The 112 plaintiffs, including six children, who currently or previously lived in the Miami Heights housing subdivision claim the companies violated federal and state reporting requirements.

MIAMI – A federal lawsuit has been filed against a former Miami-based tire and rubber manufacturing company for allegedly failing to notify state and local authorities.

The 32-page complaint filed June 13 in the Northern District of Oklahoma is against Michelin North America Inc. and B.F. Goodrich Company.

Telephone calls to Benjamin Louis Barnes and Bradley H. Mallett, attorneys for the plaintiffs were not returned.

The 112 plaintiffs, including six children, who currently or previously lived in the Miami Heights housing subdivision claim the companies violated federal and state reporting requirements.

The heart of the lawsuit is the Emergency Planning and Community Right-to-Know Act of 1986.

“Defendants' violations of the reporting requirements of EPCRA have been numerous and repeated,” according to the lawsuit.

“Goodrich had knowledge that its underground chemical feedline system was leaking hazardous waste yet failed to take any actions to correct or property report the continuous leaking of hazardous wastes into the soil and groundwater adjacent to and immediately north of the Miami Heights housing subdivision,” the lawsuit states.

Some of the chemicals used at the plant were Benzene and Naphtha, the lawsuit states.

According to the lawsuit, the chemicals were stored in underground storage tanks, rooftop tanks, roof silos, 55-gallon drums at the facility and over 1.5 million gallons of fuel oil were stored on-site in multiple above-ground storage tanks.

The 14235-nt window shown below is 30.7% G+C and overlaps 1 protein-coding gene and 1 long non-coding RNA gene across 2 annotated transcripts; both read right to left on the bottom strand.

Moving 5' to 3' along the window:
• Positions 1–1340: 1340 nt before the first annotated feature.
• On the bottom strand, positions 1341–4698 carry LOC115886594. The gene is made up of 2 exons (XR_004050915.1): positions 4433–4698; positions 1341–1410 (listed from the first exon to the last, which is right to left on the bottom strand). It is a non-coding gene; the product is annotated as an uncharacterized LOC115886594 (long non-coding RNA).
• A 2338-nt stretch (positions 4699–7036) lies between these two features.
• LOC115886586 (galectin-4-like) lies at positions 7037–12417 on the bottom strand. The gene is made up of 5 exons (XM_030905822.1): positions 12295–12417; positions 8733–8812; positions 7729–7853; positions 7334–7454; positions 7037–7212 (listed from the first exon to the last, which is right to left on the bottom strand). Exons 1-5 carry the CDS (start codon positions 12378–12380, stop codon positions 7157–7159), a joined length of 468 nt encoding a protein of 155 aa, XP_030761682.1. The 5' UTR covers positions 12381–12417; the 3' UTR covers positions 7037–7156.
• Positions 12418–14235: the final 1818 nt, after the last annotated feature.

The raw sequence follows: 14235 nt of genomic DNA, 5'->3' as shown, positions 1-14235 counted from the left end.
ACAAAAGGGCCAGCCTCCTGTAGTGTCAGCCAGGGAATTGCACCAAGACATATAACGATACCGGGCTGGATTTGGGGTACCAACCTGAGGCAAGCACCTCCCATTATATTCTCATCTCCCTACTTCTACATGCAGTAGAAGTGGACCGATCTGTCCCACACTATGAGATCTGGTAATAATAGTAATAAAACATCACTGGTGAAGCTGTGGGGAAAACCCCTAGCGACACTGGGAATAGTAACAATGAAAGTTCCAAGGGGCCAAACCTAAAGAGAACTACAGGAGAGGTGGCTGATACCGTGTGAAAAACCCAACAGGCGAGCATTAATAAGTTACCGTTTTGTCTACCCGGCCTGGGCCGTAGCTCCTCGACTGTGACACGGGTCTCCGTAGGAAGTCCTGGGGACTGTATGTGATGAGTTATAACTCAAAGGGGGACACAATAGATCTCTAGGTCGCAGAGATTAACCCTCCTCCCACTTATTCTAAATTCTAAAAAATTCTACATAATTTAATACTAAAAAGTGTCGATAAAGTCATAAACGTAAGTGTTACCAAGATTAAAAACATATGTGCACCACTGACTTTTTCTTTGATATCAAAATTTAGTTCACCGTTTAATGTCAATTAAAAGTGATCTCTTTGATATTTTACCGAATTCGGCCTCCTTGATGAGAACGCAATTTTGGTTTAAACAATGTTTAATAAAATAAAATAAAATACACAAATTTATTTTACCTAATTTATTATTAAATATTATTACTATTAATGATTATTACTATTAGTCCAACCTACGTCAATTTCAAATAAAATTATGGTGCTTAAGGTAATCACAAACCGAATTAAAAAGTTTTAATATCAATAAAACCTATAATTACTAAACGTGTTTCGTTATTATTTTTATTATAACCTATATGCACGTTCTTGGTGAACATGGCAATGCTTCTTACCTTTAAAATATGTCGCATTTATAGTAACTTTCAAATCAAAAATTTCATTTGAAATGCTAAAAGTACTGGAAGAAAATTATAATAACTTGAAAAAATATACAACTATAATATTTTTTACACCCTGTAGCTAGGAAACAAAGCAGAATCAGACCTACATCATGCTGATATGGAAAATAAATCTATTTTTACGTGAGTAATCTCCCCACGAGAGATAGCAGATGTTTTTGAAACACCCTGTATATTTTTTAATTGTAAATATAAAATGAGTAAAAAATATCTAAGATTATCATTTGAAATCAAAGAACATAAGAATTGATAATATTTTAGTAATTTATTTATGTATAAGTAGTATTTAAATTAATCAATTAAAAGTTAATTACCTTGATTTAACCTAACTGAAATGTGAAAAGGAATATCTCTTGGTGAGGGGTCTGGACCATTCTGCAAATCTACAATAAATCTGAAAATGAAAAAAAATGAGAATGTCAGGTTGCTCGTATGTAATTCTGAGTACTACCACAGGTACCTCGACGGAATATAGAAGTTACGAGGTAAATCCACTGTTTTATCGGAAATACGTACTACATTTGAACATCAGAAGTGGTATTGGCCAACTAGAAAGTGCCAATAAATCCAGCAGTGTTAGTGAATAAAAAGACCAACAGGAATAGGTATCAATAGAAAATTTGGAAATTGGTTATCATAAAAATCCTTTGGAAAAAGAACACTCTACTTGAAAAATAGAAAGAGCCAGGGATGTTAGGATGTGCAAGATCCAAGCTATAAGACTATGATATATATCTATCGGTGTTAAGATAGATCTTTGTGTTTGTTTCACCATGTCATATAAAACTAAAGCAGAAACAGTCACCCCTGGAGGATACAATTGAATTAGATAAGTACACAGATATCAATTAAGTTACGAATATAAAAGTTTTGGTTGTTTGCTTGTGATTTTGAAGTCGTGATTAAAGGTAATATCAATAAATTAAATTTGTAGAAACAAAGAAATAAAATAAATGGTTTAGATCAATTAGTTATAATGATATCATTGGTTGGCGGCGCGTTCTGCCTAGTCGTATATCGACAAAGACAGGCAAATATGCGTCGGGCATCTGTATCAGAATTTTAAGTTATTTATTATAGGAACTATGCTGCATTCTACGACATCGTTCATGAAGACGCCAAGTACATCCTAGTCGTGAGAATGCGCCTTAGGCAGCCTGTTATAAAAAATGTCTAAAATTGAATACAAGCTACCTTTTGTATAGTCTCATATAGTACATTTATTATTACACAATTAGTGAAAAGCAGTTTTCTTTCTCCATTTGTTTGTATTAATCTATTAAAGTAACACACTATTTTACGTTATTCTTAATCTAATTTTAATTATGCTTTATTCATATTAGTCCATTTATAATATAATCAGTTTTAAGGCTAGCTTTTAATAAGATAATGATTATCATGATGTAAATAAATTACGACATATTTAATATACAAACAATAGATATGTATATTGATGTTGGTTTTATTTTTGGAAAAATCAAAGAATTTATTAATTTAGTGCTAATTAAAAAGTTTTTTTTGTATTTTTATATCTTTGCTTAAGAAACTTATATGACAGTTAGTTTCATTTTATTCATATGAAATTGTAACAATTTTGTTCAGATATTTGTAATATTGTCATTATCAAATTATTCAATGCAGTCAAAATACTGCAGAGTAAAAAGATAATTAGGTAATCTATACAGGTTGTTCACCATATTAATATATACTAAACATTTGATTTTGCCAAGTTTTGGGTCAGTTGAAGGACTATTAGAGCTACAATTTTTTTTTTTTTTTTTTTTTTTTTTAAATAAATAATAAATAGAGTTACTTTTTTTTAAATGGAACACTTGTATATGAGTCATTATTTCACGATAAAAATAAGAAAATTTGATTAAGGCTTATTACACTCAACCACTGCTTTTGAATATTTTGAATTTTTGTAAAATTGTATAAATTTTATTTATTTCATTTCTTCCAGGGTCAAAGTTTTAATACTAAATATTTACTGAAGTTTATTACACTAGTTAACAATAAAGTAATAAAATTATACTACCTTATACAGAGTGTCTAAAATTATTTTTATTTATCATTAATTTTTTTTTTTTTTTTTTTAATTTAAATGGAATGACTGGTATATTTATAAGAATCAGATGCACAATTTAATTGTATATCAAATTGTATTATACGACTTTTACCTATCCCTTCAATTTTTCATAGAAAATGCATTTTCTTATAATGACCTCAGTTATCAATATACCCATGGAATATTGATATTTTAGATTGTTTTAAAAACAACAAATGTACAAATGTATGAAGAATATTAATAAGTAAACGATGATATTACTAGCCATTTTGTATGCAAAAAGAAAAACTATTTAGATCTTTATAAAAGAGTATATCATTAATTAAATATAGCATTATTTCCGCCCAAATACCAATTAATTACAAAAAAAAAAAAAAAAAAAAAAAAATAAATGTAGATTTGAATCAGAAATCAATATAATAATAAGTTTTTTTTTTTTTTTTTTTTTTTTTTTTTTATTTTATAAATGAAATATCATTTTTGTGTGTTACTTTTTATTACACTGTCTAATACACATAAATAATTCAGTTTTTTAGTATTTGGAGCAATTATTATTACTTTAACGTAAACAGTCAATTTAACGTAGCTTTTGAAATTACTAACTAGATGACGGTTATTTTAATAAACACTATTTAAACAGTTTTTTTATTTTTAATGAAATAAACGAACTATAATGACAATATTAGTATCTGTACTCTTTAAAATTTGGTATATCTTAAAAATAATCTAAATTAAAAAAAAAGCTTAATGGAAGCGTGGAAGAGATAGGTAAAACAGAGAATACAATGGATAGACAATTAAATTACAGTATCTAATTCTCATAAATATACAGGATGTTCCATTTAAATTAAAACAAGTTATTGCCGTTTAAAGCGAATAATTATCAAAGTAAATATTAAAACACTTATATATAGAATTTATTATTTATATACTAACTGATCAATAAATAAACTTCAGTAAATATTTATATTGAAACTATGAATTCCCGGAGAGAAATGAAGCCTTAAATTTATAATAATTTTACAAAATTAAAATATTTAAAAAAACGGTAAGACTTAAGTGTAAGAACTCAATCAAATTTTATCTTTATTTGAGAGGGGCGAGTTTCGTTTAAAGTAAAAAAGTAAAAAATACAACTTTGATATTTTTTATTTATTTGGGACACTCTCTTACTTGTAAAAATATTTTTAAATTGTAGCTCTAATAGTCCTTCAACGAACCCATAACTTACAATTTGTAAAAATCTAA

Benzene was also being dumped throughout the plant site, the lawsuit alleges.

The businesses are accused of failure to submit emergency follow-up notices, hazardous chemical inventories, safety data sheets and toxic chemical release forms to the Local Emergency Planning Commission or Oklahoma Department of Environmental Quality.

The plaintiffs are seeking $25,000 up to $75,000 per day for the days a safety plan was not in place, the lawsuit states.

The Department of Environmental Quality said there are two cases open in connection with the plant - a groundwater case and 2016 injunction lawsuit.

“The groundwater levels tend to fluctuate, but we are seeing a decreasing trend,” said Skylar McElhaney, DEQ spokeswoman.

The 40-year-old plant employed 1,900 workers and had a workforce from all over the four-state area of Oklahoma, Missouri, Arkansas and Kansas before it shut down on Aug. 23, 1985.